Thursday, December 11, 2014

Colon Cancer Prevention and Screening

by M. J. Joachim

Colon cancer is a silent killer, rarely diagnosed in its early stages. Screening is important, but not as important as being aware of your own physical body. You know yourself better than any doctor, and it is up to you to persist in getting tested and treated when you have warning signs that something is wrong. Just like women who are constantly encouraged to do self breast exams to avoid getting breast cancer, you must take note of your own personal bathroom habits and seek testing and treatment when things just aren't right.

I personally avoided getting colon cancer several years ago, after a few months of testing for other things. If I hadn't been so persistent, I might have never gone through the colonoscopy that found two precancerous polyps in my large intestine. But there they were, mutating and changing, while we were looking for other causes to my pain and symptoms. At the time of their removal, the doctor noted that they looked completely benign. A few days later, I received the call that they were precancerous and I was very lucky to have found them in time.

So what is the difference between benign, precancerous, and cancerous? How does it affect your symptoms? What do you need to do to decrease your own colon cancer chances? Benign polyps are not threatening in any way. They are extra tissue that causes no real health risks or problems. Precancerous polyps are tissue that is changing and mutating into what could become cancer if not removed. Polyps containing cells that have mutated into cancer can cause a lot of problems, especially if the cells multiply and invade other parts of the body.

My symptoms were easy to ignore and deny, as is the case with most people at risk of getting colon cancer. It started out as a persistent belly ache, the kind that tells you you're hungry, but when you eat, you feel like you want to get sick. As my eating habits changed, so did my bathroom habits. This was the reason I used to explain away my irritated colon for a couple of months. Still, something wasn't quite right, and I knew I needed to get thoroughly checked out.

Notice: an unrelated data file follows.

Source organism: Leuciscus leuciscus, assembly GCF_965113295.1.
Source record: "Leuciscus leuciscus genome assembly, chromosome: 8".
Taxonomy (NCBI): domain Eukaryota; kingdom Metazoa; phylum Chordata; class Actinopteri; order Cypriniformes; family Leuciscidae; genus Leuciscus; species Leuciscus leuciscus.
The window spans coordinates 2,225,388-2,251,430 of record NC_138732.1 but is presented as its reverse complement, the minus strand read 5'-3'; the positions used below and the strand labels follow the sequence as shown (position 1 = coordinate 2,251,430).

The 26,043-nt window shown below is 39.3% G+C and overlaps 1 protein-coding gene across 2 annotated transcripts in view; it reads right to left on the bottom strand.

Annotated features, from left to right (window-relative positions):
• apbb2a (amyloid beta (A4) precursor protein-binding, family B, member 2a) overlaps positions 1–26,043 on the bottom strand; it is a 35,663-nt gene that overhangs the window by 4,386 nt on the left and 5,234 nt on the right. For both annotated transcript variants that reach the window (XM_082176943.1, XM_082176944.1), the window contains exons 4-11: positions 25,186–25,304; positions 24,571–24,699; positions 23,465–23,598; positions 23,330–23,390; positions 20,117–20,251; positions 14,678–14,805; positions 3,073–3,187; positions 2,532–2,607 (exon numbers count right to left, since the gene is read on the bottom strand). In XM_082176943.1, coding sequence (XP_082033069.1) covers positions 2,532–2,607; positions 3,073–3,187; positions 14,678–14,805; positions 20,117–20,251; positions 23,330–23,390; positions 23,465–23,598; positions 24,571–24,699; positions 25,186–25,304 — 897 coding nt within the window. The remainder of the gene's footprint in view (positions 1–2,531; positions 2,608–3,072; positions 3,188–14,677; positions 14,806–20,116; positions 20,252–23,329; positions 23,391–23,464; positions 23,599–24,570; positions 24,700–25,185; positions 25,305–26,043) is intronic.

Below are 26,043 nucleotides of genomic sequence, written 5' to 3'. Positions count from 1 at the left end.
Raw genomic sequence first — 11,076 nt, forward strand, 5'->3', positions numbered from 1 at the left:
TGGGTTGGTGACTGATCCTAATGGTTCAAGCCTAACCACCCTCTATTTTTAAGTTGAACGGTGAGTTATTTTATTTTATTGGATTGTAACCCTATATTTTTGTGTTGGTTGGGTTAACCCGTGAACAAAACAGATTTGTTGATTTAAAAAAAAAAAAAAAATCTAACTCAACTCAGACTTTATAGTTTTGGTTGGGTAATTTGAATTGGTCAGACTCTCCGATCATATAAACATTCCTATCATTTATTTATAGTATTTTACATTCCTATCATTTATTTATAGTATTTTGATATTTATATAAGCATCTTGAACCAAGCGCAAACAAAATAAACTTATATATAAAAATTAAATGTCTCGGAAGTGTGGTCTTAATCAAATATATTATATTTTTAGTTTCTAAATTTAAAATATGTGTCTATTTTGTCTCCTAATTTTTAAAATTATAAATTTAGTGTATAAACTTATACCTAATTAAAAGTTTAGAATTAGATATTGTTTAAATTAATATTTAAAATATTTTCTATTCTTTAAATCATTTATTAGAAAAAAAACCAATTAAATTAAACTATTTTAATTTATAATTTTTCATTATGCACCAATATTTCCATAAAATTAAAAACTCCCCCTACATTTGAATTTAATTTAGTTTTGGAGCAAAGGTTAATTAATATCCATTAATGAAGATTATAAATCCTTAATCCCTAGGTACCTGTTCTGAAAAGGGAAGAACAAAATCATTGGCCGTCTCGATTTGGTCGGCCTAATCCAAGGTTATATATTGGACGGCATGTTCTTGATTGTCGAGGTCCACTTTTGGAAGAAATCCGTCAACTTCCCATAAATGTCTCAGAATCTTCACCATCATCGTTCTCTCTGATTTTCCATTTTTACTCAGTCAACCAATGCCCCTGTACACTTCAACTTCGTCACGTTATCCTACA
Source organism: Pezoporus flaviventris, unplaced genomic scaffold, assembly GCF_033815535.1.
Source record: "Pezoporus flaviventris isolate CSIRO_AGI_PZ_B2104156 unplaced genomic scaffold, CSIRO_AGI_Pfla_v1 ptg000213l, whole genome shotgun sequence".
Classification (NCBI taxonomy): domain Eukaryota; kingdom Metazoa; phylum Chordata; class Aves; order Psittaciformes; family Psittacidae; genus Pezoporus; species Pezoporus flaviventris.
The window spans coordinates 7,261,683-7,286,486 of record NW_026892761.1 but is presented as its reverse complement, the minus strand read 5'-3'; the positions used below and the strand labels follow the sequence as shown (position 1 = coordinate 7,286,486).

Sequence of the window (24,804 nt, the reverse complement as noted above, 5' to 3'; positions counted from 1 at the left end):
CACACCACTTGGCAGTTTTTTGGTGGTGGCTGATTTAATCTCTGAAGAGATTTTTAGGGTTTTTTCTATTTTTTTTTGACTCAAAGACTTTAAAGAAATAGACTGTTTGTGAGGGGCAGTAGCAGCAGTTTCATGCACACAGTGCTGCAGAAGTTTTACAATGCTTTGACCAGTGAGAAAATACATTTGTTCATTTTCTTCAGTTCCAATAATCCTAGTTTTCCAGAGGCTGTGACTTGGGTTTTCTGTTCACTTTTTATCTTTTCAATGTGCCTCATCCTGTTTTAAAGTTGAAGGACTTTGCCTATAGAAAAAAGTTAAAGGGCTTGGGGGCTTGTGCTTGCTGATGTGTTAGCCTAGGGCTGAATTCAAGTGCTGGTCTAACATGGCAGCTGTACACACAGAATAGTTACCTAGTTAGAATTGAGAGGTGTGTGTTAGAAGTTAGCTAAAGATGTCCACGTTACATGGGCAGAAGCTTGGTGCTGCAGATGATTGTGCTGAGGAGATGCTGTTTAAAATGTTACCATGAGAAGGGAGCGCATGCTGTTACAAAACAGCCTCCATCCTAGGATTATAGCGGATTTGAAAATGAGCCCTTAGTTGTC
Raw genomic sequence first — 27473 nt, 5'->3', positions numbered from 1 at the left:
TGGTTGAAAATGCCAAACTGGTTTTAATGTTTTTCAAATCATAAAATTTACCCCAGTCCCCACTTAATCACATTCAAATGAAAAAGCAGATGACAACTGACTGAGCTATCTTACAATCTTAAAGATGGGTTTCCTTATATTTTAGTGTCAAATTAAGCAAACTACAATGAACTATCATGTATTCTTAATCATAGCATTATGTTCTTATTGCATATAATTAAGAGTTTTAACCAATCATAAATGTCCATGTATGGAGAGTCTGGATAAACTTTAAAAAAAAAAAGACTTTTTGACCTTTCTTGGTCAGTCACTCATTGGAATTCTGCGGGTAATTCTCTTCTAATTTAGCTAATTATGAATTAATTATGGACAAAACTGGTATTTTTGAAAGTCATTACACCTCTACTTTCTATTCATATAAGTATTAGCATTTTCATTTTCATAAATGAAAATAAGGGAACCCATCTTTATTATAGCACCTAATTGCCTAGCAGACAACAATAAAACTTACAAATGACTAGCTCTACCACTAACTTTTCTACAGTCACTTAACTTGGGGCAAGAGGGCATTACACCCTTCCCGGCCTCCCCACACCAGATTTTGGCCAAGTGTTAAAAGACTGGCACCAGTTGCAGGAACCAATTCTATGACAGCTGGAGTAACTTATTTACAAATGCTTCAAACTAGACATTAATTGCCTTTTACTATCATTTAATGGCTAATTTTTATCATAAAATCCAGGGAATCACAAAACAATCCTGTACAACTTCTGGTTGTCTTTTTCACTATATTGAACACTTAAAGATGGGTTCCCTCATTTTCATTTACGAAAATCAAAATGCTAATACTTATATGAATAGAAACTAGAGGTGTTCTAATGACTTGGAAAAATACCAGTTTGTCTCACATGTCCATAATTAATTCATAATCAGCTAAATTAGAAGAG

I went to my doctor to discuss all of my symptoms. Honestly, I thought it might be a kidney stone that couldn't pass. The tests came back negative for kidney stones, but my pain and eating discomfort persisted. More tests were given, all of which came back negative too. I continued working with my doctor, asking lots of questions, and tracking symptoms. In the process, I learned more about my physical body than I was prepared to accept, but hey, it was worth it in the long run, right?

One of the easiest ways to decrease your chances of getting colon cancer is to eat a high fiber diet. This includes lots of vegetables, fruits, and whole grains. A word of caution is in order though. While bran muffins contain a lot of fiber, depending on the recipe, you may be minimizing their effect, especially if they are loaded with unnecessary fats and sugars. It is better to eat natural, raw foods as opposed to prepared, processed foods when increasing your fiber intake.

Another way to decrease colon cancer is to go for regular health screenings. Hemoccult tests are done for this purpose. It's a simple three day process in which you take a chemically treated card home and lightly paste a small bit of personal waste in tiny windows for each day. The lab then tests the card for any signs of blood or abnormalities that indicate a need for follow-up care and treatment.

The easiest way to decrease your own colon cancer chances is to know your body and seek medical attention when things just aren't right. More often than not, it will be an easy fix. On those rare occasions when it's not, you'll be better off dealing with the problem in the earliest possible stages.

I hope this article inspires you to listen to your body and take good care of yourself. Health is something we often take for granted, until something goes wrong. Here’s to staying healthy everyone. Thanks so much for visiting, commenting and sharing my posts.

M. J.

©2014 All Rights Reserved Photo credit: National Cancer Institute, US Dept. of Health and Human Services, PD-US